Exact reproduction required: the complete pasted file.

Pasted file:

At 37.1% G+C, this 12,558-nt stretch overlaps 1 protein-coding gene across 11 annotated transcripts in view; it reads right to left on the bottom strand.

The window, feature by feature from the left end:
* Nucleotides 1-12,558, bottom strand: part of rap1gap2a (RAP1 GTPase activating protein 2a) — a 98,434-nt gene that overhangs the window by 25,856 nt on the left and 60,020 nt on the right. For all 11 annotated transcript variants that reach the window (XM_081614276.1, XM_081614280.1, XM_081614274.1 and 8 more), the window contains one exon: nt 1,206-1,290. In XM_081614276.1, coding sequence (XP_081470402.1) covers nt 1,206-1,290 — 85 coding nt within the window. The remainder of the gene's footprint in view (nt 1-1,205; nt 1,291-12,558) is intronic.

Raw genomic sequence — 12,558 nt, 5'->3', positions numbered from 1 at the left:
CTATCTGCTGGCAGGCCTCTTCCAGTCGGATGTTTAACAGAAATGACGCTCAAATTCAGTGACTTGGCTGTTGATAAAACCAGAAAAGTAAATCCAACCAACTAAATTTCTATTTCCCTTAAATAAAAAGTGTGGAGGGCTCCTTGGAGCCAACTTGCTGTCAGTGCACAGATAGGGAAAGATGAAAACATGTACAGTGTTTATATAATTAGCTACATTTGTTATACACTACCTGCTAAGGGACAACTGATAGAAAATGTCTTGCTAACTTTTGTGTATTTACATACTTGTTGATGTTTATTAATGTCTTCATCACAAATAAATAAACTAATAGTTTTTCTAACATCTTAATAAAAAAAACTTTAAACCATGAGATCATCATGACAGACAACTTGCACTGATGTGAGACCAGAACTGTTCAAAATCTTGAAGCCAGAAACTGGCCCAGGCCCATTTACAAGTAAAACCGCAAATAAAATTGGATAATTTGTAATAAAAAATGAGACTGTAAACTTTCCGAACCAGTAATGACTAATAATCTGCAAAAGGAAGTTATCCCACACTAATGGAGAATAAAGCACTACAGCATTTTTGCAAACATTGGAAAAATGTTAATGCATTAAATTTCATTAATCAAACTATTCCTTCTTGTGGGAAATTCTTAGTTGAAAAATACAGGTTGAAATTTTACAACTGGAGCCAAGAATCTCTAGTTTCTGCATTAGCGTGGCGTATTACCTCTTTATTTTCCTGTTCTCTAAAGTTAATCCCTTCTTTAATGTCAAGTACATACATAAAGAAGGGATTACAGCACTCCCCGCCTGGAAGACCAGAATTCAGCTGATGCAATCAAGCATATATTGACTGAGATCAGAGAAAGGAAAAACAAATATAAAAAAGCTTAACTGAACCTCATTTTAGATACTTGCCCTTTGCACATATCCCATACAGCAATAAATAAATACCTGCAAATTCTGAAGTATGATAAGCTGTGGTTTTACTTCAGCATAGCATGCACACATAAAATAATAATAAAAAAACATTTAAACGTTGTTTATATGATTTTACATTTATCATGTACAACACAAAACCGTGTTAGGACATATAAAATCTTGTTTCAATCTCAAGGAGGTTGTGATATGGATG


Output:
At 37.1% G+C, this 12,558-nt stretch overlaps 1 protein-coding gene across 11 annotated transcripts in view; it reads right to left on the bottom strand.

The window, feature by feature from the left end:
* Nucleotides 1-12,558, bottom strand: part of rap1gap2a (RAP1 GTPase activating protein 2a) — a 98,434-nt gene that overhangs the window by 25,856 nt on the left and 60,020 nt on the right. For all 11 annotated transcript variants that reach the window (XM_081614276.1, XM_081614280.1, XM_081614274.1 and 8 more), the window contains one exon: nt 1,206-1,290. In XM_081614276.1, coding sequence (XP_081470402.1) covers nt 1,206-1,290 — 85 coding nt within the window. The remainder of the gene's footprint in view (nt 1-1,205; nt 1,291-12,558) is intronic.

Raw genomic sequence — 12,558 nt, 5'->3', positions numbered from 1 at the left:
CTATCTGCTGGCAGGCCTCTTCCAGTCGGATGTTTAACAGAAATGACGCTCAAATTCAGTGACTTGGCTGTTGATAAAACCAGAAAAGTAAATCCAACCAACTAAATTTCTATTTCCCTTAAATAAAAAGTGTGGAGGGCTCCTTGGAGCCAACTTGCTGTCAGTGCACAGATAGGGAAAGATGAAAACATGTACAGTGTTTATATAATTAGCTACATTTGTTATACACTACCTGCTAAGGGACAACTGATAGAAAATGTCTTGCTAACTTTTGTGTATTTACATACTTGTTGATGTTTATTAATGTCTTCATCACAAATAAATAAACTAATAGTTTTTCTAACATCTTAATAAAAAAAACTTTAAACCATGAGATCATCATGACAGACAACTTGCACTGATGTGAGACCAGAACTGTTCAAAATCTTGAAGCCAGAAACTGGCCCAGGCCCATTTACAAGTAAAACCGCAAATAAAATTGGATAATTTGTAATAAAAAATGAGACTGTAAACTTTCCGAACCAGTAATGACTAATAATCTGCAAAAGGAAGTTATCCCACACTAATGGAGAATAAAGCACTACAGCATTTTTGCAAACATTGGAAAAATGTTAATGCATTAAATTTCATTAATCAAACTATTCCTTCTTGTGGGAAATTCTTAGTTGAAAAATACAGGTTGAAATTTTACAACTGGAGCCAAGAATCTCTAGTTTCTGCATTAGCGTGGCGTATTACCTCTTTATTTTCCTGTTCTCTAAAGTTAATCCCTTCTTTAATGTCAAGTACATACATAAAGAAGGGATTACAGCACTCCCCGCCTGGAAGACCAGAATTCAGCTGATGCAATCAAGCATATATTGACTGAGATCAGAGAAAGGAAAAACAAATATAAAAAAGCTTAACTGAACCTCATTTTAGATACTTGCCCTTTGCACATATCCCATACAGCAATAAATAAATACCTGCAAATTCTGAAGTATGATAAGCTGTGGTTTTACTTCAGCATAGCATGCACACATAAAATAATAATAAAAAAACATTTAAACGTTGTTTATATGATTTTACATTTATCATGTACAACACAAAACCGTGTTAGGACATATAAAATCTTGTTTCAATCTCAAGGAGGTTGTGATATGGATG